Meanwhile, Joost’s fortunes were waning while Skype remained popular with millions worldwide as a means of conducting presence-based voice, IM, and video communications.

At some point, in early 2009, while he still was the CEO of Joost, Volpi is accused of conspiring with his colleagues at Index Ventures on a plan to gain a controlling interest in Skype, partly through his knowledge of how Joltid’s General Index functioned. The plaintiffs allege that Volpi, trading on confidential technical information he obtained at Joost, made himself indispensable to the “buyout group,” and that he subsequently met with senior executives at Skype to discuss technical workarounds that would extricate that company from its lawsuits with Joltid over use of General Index code.

Volpi is also alleged to have attempted to poach employees at Joost who had intimate knowledge of how the disputed p2p software worked.

A welter of email correspondence and other documentation has been adduced by the plaintiffs to support their case for an injunction. Some of those background documents make for fascinating reading, particularly Volpi’s email correspondence relating to the structure of the Skype deal.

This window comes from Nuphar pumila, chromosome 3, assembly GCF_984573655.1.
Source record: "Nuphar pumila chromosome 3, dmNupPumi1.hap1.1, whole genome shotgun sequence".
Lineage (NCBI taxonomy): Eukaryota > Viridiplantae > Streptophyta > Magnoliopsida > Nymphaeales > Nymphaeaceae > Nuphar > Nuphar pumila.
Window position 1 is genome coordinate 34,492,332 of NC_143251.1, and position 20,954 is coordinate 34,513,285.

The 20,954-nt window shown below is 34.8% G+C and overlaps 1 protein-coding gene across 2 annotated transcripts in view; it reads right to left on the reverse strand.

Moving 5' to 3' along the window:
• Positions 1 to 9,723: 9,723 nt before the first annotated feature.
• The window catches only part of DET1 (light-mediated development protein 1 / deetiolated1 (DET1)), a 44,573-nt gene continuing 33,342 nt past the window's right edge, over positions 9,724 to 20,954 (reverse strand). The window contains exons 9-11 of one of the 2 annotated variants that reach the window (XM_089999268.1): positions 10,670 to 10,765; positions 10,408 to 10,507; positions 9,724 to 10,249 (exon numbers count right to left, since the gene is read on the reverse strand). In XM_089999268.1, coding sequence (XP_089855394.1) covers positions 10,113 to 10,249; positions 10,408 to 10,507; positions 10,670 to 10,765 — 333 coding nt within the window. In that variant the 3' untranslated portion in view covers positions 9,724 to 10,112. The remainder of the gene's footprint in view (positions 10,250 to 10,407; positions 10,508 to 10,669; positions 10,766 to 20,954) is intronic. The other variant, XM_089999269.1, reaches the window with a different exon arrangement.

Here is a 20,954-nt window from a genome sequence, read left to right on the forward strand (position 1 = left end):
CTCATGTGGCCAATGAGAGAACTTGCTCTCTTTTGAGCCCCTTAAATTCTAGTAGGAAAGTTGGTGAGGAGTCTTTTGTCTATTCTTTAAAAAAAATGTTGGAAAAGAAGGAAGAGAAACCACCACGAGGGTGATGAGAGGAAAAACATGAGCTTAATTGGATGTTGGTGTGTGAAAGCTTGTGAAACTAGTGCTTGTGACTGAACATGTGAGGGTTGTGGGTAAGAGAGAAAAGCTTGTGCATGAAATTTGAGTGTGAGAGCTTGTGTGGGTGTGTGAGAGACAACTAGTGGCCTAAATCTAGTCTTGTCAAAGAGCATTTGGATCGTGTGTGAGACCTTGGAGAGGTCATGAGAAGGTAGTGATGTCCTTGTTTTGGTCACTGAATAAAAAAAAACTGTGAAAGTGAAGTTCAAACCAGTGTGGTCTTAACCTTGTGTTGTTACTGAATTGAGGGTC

I might revisit some of that content in future missives. Suffice it to say, Volpi’s remark about Charlie Giancarlo – now with Silver Lake Partners, but formerly an executive counterpart of Volpi’s at Cisco – will raise eyebrows.

Said Volpi of Giancarlo: “Charlie is a good guy, but not a superstar . . . . His core asset at Cisco is (sic) that he was much more inclined to say “yes” to John (Chambers, Cisco’s CEO) than I was.”

Volpi’s Joost Tenure Key to Understanding Skype Saga

Perhaps the key to understanding the increasingly bitter battle for Skype can be found in what transpired during Michael Volpi’s tenure as the CEO of Joost, the video-sharing startup founded by Niklas Zennstrom and Janus Friis.

In the current context, what’s important about Volpi’s reign at Joost is that it coincided with an architectural change in how the company delivered video over the Internet.

I was reminded of Joost’s architectural overhaul by Julian Cain, an engineer who worked on Kazaa and is familiar with Joltid, bluemoon, and Skype. Cain, as you’ll recall, was a source for an earlier post I wrote on the deepening antagonisms between Skype’s founders and its current and would-be owners.

Zennstom and Friis originally set up Joost with the p2p architecture that formed the technological basis for companies the pair had founded previously, including Kazaa and Skype. In 2007, Michael Volpi became Joost’s CEO. Under his leadership, and evidently as part of a project he led, Joost slowly began an architectural transition away from its p2p roots. As Cain explained in a email message last night: